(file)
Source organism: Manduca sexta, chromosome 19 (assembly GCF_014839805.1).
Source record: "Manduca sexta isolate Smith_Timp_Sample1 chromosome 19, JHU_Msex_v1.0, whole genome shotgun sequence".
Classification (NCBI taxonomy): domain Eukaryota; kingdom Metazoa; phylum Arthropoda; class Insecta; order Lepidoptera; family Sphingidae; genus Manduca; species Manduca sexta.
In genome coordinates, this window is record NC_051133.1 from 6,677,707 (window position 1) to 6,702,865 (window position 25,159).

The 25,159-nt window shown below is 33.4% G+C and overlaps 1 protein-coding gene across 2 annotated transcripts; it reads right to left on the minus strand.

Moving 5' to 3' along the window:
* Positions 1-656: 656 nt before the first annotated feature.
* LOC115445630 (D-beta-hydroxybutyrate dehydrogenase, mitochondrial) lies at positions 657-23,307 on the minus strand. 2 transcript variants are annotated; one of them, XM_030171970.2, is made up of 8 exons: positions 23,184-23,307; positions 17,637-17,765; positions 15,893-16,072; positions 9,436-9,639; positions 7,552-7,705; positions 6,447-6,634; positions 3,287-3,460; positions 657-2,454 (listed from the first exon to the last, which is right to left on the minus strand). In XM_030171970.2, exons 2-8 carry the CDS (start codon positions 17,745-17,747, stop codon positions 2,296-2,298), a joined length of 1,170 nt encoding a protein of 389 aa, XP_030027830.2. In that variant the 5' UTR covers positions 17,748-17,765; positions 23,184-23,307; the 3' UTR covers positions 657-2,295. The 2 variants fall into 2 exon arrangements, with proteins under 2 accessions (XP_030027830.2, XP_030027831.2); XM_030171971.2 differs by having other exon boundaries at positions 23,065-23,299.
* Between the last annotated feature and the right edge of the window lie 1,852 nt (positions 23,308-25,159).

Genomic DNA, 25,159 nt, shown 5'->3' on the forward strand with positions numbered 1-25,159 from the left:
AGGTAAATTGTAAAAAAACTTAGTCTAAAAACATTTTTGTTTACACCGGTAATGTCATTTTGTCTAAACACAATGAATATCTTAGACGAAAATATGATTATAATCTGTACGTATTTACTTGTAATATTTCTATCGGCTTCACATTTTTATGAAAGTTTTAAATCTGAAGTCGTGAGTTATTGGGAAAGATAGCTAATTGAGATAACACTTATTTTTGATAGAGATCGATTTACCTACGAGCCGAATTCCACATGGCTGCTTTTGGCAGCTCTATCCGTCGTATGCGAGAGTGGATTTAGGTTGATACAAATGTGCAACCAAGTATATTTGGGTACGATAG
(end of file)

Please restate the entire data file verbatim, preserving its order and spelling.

Source organism: Manduca sexta, chromosome 19 (assembly GCF_014839805.1).
Source record: "Manduca sexta isolate Smith_Timp_Sample1 chromosome 19, JHU_Msex_v1.0, whole genome shotgun sequence".
Classification (NCBI taxonomy): domain Eukaryota; kingdom Metazoa; phylum Arthropoda; class Insecta; order Lepidoptera; family Sphingidae; genus Manduca; species Manduca sexta.
In genome coordinates, this window is record NC_051133.1 from 6,677,707 (window position 1) to 6,702,865 (window position 25,159).

The 25,159-nt window shown below is 33.4% G+C and overlaps 1 protein-coding gene across 2 annotated transcripts; it reads right to left on the minus strand.

Moving 5' to 3' along the window:
* Positions 1-656: 656 nt before the first annotated feature.
* LOC115445630 (D-beta-hydroxybutyrate dehydrogenase, mitochondrial) lies at positions 657-23,307 on the minus strand. 2 transcript variants are annotated; one of them, XM_030171970.2, is made up of 8 exons: positions 23,184-23,307; positions 17,637-17,765; positions 15,893-16,072; positions 9,436-9,639; positions 7,552-7,705; positions 6,447-6,634; positions 3,287-3,460; positions 657-2,454 (listed from the first exon to the last, which is right to left on the minus strand). In XM_030171970.2, exons 2-8 carry the CDS (start codon positions 17,745-17,747, stop codon positions 2,296-2,298), a joined length of 1,170 nt encoding a protein of 389 aa, XP_030027830.2. In that variant the 5' UTR covers positions 17,748-17,765; positions 23,184-23,307; the 3' UTR covers positions 657-2,295. The 2 variants fall into 2 exon arrangements, with proteins under 2 accessions (XP_030027830.2, XP_030027831.2); XM_030171971.2 differs by having other exon boundaries at positions 23,065-23,299.
* Between the last annotated feature and the right edge of the window lie 1,852 nt (positions 23,308-25,159).

Genomic DNA, 25,159 nt, shown 5'->3' on the forward strand with positions numbered 1-25,159 from the left:
AGGTAAATTGTAAAAAAACTTAGTCTAAAAACATTTTTGTTTACACCGGTAATGTCATTTTGTCTAAACACAATGAATATCTTAGACGAAAATATGATTATAATCTGTACGTATTTACTTGTAATATTTCTATCGGCTTCACATTTTTATGAAAGTTTTAAATCTGAAGTCGTGAGTTATTGGGAAAGATAGCTAATTGAGATAACACTTATTTTTGATAGAGATCGATTTACCTACGAGCCGAATTCCACATGGCTGCTTTTGGCAGCTCTATCCGTCGTATGCGAGAGTGGATTTAGGTTGATACAAATGTGCAACCAAGTATATTTGGGTACGATAG